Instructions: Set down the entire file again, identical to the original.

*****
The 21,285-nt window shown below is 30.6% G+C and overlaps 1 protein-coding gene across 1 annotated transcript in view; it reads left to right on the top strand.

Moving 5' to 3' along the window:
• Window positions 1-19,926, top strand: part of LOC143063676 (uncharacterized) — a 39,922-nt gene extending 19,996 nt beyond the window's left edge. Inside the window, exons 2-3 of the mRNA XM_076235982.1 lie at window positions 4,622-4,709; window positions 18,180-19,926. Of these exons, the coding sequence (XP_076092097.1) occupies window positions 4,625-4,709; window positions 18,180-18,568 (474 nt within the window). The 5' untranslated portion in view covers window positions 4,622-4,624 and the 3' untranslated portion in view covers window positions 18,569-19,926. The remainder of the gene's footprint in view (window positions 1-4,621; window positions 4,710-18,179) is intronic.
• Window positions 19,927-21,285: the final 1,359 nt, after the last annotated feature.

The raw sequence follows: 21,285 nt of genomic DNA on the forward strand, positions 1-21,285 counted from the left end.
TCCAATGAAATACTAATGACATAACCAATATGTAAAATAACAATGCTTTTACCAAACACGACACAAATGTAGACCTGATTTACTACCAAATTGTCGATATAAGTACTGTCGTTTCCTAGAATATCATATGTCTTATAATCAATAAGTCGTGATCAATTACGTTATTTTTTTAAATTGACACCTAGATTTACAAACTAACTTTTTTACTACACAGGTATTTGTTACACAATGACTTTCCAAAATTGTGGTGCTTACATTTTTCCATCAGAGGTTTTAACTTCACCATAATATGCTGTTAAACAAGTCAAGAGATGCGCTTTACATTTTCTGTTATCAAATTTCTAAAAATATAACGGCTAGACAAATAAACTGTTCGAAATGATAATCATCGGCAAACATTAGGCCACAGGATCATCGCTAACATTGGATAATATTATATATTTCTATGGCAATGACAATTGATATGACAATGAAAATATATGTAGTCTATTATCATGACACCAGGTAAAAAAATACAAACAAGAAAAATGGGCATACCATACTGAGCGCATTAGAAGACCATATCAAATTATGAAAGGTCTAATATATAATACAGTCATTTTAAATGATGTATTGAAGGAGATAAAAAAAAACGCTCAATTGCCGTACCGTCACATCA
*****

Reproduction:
The 21,285-nt window shown below is 30.6% G+C and overlaps 1 protein-coding gene across 1 annotated transcript in view; it reads left to right on the top strand.

Moving 5' to 3' along the window:
• Window positions 1-19,926, top strand: part of LOC143063676 (uncharacterized) — a 39,922-nt gene extending 19,996 nt beyond the window's left edge. Inside the window, exons 2-3 of the mRNA XM_076235982.1 lie at window positions 4,622-4,709; window positions 18,180-19,926. Of these exons, the coding sequence (XP_076092097.1) occupies window positions 4,625-4,709; window positions 18,180-18,568 (474 nt within the window). The 5' untranslated portion in view covers window positions 4,622-4,624 and the 3' untranslated portion in view covers window positions 18,569-19,926. The remainder of the gene's footprint in view (window positions 1-4,621; window positions 4,710-18,179) is intronic.
• Window positions 19,927-21,285: the final 1,359 nt, after the last annotated feature.

The raw sequence follows: 21,285 nt of genomic DNA on the forward strand, positions 1-21,285 counted from the left end.
TCCAATGAAATACTAATGACATAACCAATATGTAAAATAACAATGCTTTTACCAAACACGACACAAATGTAGACCTGATTTACTACCAAATTGTCGATATAAGTACTGTCGTTTCCTAGAATATCATATGTCTTATAATCAATAAGTCGTGATCAATTACGTTATTTTTTTAAATTGACACCTAGATTTACAAACTAACTTTTTTACTACACAGGTATTTGTTACACAATGACTTTCCAAAATTGTGGTGCTTACATTTTTCCATCAGAGGTTTTAACTTCACCATAATATGCTGTTAAACAAGTCAAGAGATGCGCTTTACATTTTCTGTTATCAAATTTCTAAAAATATAACGGCTAGACAAATAAACTGTTCGAAATGATAATCATCGGCAAACATTAGGCCACAGGATCATCGCTAACATTGGATAATATTATATATTTCTATGGCAATGACAATTGATATGACAATGAAAATATATGTAGTCTATTATCATGACACCAGGTAAAAAAATACAAACAAGAAAAATGGGCATACCATACTGAGCGCATTAGAAGACCATATCAAATTATGAAAGGTCTAATATATAATACAGTCATTTTAAATGATGTATTGAAGGAGATAAAAAAAAACGCTCAATTGCCGTACCGTCACATCA